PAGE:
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      Conjunctivitis induced by a red bodied mite, Neotrombicula autumnalis Translated title: Conjonctivite induite par un aoûtat, Neotrombicula autumnalis

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          Abstract

          This is a description of an unusual case of conjunctivitis caused by a trombiculid red mite, Neotrombicula autumnalis. The patient’s condition improved only after its removal and with application of carbomer gel eye drops. There have been reports of increasing numbers of severe cases of trombiculosis over the last 15 years particularly in Germany and a number of cases have also been reported in the United Kingdom. Cases where trombiculid larvae feed on any region of the head or face of humans are unknown. In addition it is most likely the patient acquired the infection from her pet cat and this is the first description of acquisition from this animal.

          Translated abstract

          Ceci est la description d’un cas inhabituel de conjonctivite causée par un acarien Trombiculidae, Neotrombicula autumnalis. La condition de la patiente ne s’est améliorée qu’après extirpation de l’animal et application de gouttes pour de gel pour les yeux au carbomer. Un nombre accru de cas sévères de trombiculose a été rapporté ces quinze dernières années d’Allemagne et des cas ont aussi été rapportés du Royaume Uni. Les cas où les aoûtats se nourrissent sur une région de la tête ou de la face sont inconnus. De plus, il est très probable que la patiente a acquis l’infection de son chat, et ceci est la première description d’une transmission depuis cet animal.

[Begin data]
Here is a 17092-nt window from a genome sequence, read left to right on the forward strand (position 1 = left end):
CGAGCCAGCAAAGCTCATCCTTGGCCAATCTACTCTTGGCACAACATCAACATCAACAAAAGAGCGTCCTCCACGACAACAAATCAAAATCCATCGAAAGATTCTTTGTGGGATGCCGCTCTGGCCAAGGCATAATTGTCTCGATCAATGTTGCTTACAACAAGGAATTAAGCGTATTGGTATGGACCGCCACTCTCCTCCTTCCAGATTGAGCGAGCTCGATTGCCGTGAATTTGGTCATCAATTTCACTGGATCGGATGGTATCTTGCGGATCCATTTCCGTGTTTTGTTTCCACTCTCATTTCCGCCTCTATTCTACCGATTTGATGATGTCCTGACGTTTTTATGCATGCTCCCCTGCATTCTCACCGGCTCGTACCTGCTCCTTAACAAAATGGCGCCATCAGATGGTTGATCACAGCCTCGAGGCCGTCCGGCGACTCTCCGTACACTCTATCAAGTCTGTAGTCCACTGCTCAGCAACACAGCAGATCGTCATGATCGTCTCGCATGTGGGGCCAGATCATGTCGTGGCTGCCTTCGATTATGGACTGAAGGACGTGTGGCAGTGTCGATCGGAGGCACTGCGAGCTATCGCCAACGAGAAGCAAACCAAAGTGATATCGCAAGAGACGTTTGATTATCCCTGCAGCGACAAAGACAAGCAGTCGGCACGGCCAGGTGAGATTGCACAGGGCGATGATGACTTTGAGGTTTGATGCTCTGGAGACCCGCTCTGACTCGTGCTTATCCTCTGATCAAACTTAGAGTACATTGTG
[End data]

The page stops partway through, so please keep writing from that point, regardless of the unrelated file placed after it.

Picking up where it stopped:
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          Most cited references 6

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          Molecular detection of Ehrlichia phagocytophila genogroup organisms in larvae of Neotrombicula autumnalis (Acari: Trombiculidae) captured in Spain.

          Twenty unfed larvae of Neotrombicula autumnalis (Acari: Trombiculidae) collected on vegetation in the north of Spain were examined by polymerase chain reaction for Borrelia burgdorferi (s.l.). rickettsiae, and the Ehrlichia phagocytophila genogroup. At least 10% of the larvae were found to contain granulocytic ehrlichiae. Because the larvae were unfed, they would necessarily have inherited the bacteria through a transovarian transmission pathway.
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            Multiple environmental factor analysis in habitats of the harvest mite Neotrombicula autumnalis (Acari: Trombiculidae) suggests extraordinarily high euryoecious biology.